The Gift

The thing is I’m actually the real deal, not one of those fakes or tricksters who prey on people, who take advantage of them and make a few dollars out of their problems by keeping them happy, telling them what they want to hear. For them it’s an act, a show; a game both sides play and everybody knows the rules. For the tourists it’s just one of those things they do when they come to Macau, along with eating, shopping and gambling. These days even the tourist office hands out guides. Me, no I’m the real thing, I truly can see into the future, and believe me I wish I couldn’t. It’s rarely anything to look forward to.


I have a client booked in for this morning. In the past I worked the temples and the night-markets like the street-performers. I did kau chim reading the sticks and interpreting the oracle, I was a master of face reading, palm reading – all the stuff I had to do to make a living, I went through the motions of what the punters expected of me, even though I could have answered their questions without any of that fakery. These days I’m an old man and I just do it my way; I don’t care much for going out so I prefer to stay indoors, but luckily my reputation is such that I don’t have to spend all day at the temple and instead they come to my apartment.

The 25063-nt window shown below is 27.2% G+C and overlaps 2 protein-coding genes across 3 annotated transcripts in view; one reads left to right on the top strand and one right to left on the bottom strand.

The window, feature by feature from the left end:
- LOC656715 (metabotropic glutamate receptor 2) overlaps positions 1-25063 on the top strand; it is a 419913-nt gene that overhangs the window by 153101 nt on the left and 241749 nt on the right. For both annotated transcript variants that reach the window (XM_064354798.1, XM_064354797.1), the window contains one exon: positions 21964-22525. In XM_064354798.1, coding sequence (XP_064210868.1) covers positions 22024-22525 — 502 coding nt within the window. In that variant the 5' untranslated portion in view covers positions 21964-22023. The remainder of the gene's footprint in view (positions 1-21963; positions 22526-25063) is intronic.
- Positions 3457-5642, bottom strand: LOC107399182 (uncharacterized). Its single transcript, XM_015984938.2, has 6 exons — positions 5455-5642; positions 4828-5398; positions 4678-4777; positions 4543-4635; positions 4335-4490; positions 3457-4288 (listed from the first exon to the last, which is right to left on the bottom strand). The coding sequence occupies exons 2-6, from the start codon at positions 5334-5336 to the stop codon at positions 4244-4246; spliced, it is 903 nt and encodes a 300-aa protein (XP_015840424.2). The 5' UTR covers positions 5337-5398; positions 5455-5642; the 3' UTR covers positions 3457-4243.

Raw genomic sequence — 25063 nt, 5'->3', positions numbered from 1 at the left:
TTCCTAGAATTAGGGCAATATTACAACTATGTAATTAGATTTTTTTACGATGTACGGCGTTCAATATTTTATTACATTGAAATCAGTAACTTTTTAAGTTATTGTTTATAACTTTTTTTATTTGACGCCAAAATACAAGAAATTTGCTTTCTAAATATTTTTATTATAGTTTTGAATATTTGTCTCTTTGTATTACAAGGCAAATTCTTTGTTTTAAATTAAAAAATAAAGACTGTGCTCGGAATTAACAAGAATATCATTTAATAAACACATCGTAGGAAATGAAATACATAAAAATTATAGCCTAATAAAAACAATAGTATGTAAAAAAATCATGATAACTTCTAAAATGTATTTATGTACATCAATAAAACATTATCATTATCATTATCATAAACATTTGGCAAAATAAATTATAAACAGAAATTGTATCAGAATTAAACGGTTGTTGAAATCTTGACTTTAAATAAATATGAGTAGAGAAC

Today it’s a young woman – a Miss Chan, no more than twenty – whose mother has cancer. I can tell she’s doubtful, wondering what she’s doing in this somewhat tatty living room. She’s attractive and smartly dressed in a modern style; jeans, a Versace T-shirt – or at least a Versace knock-off – and a gold necklace. Her looks only serve to emphasise the drab emptiness of the room. For the past few months I’ve been slowly getting rid of things, divesting myself of a life, and there isn’t much furniture left, just the little I still need, but I ask her to take a seat on the worn black leather sofa that continues to take up one side of the room. A framed photograph of my parents hanging on the wall behind her is the only decoration.

I always like to let the client start so I pull over a chair and wait for her to speak. When she does her voice is quiet and hesitant, and I can only just hear her over the sound of the ceiling fan gently stirring the air above us.

“I’m not sure why I’m here…” she starts. “I’m sorry, I don’t mean to be rude but I don’t believe in all this mumbo-jumbo.” I don’t take offence; the young ones are always like that. They pretend not to believe and yet still they come. The older generation believe implicitly without any apologies.